Safety Zone with Chalk

colored-chalk

To be completely safe, kids shouldn’t be anywhere near the barbeque once it’s turned on. Beforehand, why not have your kids draw a border on the pavement with chalk around the BBQ area? They can draw in a safety zone, which no one should enter while the adults are grilling. Making it into a creative game will make the experience fun!

Fun Kid Friendly Foods

Think of barbequing as a way to expand your children’s culinary horizons and enhance their palette. Instilling kids with a sense that they can make tasty, healthy food at home will go a long way for their health. Those who prepare their own foods avoid the pitfalls of fast-food and takeout: excess fat and calories, low nutritional value, and expensive prices.

grilled-kabobs

Some BBQ grilling ideas ideal for kids:

  • Stoplight Shish-kabobs: After soaking wooden skewers in water, layer green, red, and yellow colored veggie pieces. Suggested vegetables: Tomatoes, bell peppers for red; Squash, pineapple, or bell peppers for yellow; Zucchini, broccoli, asparagus, or bell peppers for green.
  • Pineapple Rings: Grilling fruit enhances the flavor and caramelizes its natural sugars. Have your kids use a small round cookie cutter to make rings in the center of sliced pineapple. Brush with a little sugar water and they’re good to go on the grill.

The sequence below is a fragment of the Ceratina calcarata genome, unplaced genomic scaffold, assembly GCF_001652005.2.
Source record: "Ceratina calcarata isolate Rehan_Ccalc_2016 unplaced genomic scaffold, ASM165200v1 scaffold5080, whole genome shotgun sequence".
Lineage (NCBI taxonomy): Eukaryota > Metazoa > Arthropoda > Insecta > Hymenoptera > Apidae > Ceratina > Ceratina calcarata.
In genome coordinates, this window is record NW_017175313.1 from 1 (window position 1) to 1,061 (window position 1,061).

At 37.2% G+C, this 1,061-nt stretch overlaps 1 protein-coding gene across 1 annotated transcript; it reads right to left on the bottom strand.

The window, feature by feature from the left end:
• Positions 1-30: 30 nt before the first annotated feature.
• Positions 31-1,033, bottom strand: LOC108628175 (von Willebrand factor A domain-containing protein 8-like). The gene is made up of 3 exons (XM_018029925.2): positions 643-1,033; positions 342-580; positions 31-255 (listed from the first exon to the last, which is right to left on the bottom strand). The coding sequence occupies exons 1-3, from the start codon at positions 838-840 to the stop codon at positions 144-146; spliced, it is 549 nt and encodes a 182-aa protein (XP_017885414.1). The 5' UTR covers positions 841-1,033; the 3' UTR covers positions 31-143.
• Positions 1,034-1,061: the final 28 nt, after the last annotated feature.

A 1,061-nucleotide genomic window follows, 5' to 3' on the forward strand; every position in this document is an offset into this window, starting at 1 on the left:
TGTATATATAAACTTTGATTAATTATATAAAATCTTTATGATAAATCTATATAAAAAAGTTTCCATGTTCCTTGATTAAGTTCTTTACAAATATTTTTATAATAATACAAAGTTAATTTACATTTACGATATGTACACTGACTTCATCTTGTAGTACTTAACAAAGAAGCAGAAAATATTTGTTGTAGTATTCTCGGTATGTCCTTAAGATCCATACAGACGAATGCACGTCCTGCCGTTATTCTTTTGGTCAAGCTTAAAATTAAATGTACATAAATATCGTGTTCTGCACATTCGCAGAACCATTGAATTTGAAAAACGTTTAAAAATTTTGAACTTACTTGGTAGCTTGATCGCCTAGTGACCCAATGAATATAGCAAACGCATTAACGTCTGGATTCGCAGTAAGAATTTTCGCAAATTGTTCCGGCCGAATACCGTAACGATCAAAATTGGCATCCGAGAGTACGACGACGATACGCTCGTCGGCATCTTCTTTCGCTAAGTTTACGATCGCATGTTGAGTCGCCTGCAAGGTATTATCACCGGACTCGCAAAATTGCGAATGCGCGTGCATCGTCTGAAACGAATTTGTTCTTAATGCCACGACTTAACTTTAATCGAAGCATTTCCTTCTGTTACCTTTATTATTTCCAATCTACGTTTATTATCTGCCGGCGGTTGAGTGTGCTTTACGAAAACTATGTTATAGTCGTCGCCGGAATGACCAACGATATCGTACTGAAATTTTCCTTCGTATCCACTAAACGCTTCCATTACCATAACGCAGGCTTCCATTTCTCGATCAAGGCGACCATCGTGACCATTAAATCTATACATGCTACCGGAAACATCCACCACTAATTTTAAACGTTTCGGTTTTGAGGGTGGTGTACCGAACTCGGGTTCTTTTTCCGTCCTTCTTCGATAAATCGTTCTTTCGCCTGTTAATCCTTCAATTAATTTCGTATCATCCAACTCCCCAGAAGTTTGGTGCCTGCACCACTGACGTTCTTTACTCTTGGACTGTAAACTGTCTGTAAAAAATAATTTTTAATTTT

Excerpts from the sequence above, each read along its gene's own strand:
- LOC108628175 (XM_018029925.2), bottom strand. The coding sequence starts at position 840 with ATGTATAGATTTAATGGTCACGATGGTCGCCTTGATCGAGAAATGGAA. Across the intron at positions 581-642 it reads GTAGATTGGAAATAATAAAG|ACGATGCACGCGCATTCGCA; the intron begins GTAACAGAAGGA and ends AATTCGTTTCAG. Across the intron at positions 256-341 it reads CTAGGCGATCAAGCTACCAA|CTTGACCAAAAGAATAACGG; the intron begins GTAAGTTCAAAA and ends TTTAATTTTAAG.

• Sliders: Smaller versions of classic hamburgers are perfect for pint-sized appetites. Small slider patties are easy for little hands to form and they cook through quickly.

 

 

Safety & Maintenance Tips for Grilling at Home

Placement is Key

BBQ on a grassy hillsideBBQ grills must be used on heatproof flooring, at least 10 feet away from buildings or anything flammable. Barbequing should never be done inside, not even in an opened garage or tent. It is dangerous to use grills on patios, awnings, or balconies because of their proximity to buildings. It’s also important to make sure that thebarbeque is set up in a stable location, so it won’t fall over.

Ventilation

Leaving enough room for a cross-breeze keeps smoke from building up into a hazardous carbon monoxide miasma. Leave the grill in an area that has plenty of open space for the smoke to dissipate.

Checklist

Thoroughly examine the grill before barbequing for any cracks, holes, or damage. Be sure all the pieces of the barbeque grill fit together properly.

Cleanliness

Be sure that your BBQ grill is fully clean before and after cooking. Any leftover ash, charcoal, or grill residue needs to be brushed away and discarded. If your barbeque model comes with a drip pan, it should be emptied. A grill pad or splatter mat placed under the grill can catch any mess that the drip pan misses. This is important because build-up on the grate can cause fires.